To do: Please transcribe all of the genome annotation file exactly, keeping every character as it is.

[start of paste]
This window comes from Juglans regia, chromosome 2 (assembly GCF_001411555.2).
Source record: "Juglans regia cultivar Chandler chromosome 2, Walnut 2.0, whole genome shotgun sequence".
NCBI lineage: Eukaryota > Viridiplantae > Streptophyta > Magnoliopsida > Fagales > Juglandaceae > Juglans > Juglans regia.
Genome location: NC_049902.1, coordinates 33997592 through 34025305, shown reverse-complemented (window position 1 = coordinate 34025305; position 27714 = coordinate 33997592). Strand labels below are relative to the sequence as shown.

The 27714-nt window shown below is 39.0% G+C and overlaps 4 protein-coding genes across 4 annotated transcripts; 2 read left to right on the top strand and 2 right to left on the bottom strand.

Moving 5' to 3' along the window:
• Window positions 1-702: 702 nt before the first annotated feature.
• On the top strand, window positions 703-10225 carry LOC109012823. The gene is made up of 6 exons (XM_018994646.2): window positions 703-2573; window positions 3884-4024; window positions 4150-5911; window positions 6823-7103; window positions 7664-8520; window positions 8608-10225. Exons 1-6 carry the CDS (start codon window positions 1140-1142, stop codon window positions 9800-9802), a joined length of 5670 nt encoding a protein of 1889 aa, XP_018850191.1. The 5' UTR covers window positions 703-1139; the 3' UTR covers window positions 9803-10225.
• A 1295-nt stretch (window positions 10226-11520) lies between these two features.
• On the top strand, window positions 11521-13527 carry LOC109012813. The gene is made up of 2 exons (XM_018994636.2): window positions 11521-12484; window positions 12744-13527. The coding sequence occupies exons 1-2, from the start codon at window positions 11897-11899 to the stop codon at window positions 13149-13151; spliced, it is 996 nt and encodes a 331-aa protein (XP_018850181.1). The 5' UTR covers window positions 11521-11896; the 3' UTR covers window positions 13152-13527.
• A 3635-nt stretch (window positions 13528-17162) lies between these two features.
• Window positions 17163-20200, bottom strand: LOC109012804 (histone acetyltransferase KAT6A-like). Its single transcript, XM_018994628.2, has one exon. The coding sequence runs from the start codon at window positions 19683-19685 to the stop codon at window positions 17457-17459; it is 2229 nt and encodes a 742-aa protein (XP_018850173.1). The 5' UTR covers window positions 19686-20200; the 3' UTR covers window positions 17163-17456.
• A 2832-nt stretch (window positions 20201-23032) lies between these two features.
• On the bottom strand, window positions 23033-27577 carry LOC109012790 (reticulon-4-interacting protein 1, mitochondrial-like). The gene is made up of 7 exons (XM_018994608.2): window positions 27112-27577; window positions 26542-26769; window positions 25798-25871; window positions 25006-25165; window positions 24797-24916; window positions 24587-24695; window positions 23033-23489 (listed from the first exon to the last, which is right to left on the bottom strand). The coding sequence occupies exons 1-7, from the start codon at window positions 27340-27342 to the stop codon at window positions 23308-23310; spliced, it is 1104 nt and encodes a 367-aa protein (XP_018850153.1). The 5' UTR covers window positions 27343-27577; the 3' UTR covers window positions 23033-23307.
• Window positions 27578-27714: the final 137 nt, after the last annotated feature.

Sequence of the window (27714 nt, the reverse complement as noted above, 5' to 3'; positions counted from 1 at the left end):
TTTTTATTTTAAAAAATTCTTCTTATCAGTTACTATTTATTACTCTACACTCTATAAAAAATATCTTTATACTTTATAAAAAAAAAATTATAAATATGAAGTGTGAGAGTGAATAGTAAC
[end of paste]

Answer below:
This window comes from Juglans regia, chromosome 2 (assembly GCF_001411555.2).
Source record: "Juglans regia cultivar Chandler chromosome 2, Walnut 2.0, whole genome shotgun sequence".
NCBI lineage: Eukaryota > Viridiplantae > Streptophyta > Magnoliopsida > Fagales > Juglandaceae > Juglans > Juglans regia.
Genome location: NC_049902.1, coordinates 33997592 through 34025305, shown reverse-complemented (window position 1 = coordinate 34025305; position 27714 = coordinate 33997592). Strand labels below are relative to the sequence as shown.

The 27714-nt window shown below is 39.0% G+C and overlaps 4 protein-coding genes across 4 annotated transcripts; 2 read left to right on the top strand and 2 right to left on the bottom strand.

Moving 5' to 3' along the window:
• Window positions 1-702: 702 nt before the first annotated feature.
• On the top strand, window positions 703-10225 carry LOC109012823. The gene is made up of 6 exons (XM_018994646.2): window positions 703-2573; window positions 3884-4024; window positions 4150-5911; window positions 6823-7103; window positions 7664-8520; window positions 8608-10225. Exons 1-6 carry the CDS (start codon window positions 1140-1142, stop codon window positions 9800-9802), a joined length of 5670 nt encoding a protein of 1889 aa, XP_018850191.1. The 5' UTR covers window positions 703-1139; the 3' UTR covers window positions 9803-10225.
• A 1295-nt stretch (window positions 10226-11520) lies between these two features.
• On the top strand, window positions 11521-13527 carry LOC109012813. The gene is made up of 2 exons (XM_018994636.2): window positions 11521-12484; window positions 12744-13527. The coding sequence occupies exons 1-2, from the start codon at window positions 11897-11899 to the stop codon at window positions 13149-13151; spliced, it is 996 nt and encodes a 331-aa protein (XP_018850181.1). The 5' UTR covers window positions 11521-11896; the 3' UTR covers window positions 13152-13527.
• A 3635-nt stretch (window positions 13528-17162) lies between these two features.
• Window positions 17163-20200, bottom strand: LOC109012804 (histone acetyltransferase KAT6A-like). Its single transcript, XM_018994628.2, has one exon. The coding sequence runs from the start codon at window positions 19683-19685 to the stop codon at window positions 17457-17459; it is 2229 nt and encodes a 742-aa protein (XP_018850173.1). The 5' UTR covers window positions 19686-20200; the 3' UTR covers window positions 17163-17456.
• A 2832-nt stretch (window positions 20201-23032) lies between these two features.
• On the bottom strand, window positions 23033-27577 carry LOC109012790 (reticulon-4-interacting protein 1, mitochondrial-like). The gene is made up of 7 exons (XM_018994608.2): window positions 27112-27577; window positions 26542-26769; window positions 25798-25871; window positions 25006-25165; window positions 24797-24916; window positions 24587-24695; window positions 23033-23489 (listed from the first exon to the last, which is right to left on the bottom strand). The coding sequence occupies exons 1-7, from the start codon at window positions 27340-27342 to the stop codon at window positions 23308-23310; spliced, it is 1104 nt and encodes a 367-aa protein (XP_018850153.1). The 5' UTR covers window positions 27343-27577; the 3' UTR covers window positions 23033-23307.
• Window positions 27578-27714: the final 137 nt, after the last annotated feature.

Sequence of the window (27714 nt, the reverse complement as noted above, 5' to 3'; positions counted from 1 at the left end):
TTTTTATTTTAAAAAATTCTTCTTATCAGTTACTATTTATTACTCTACACTCTATAAAAAATATCTTTATACTTTATAAAAAAAAAATTATAAATATGAAGTGTGAGAGTGAATAGTAAC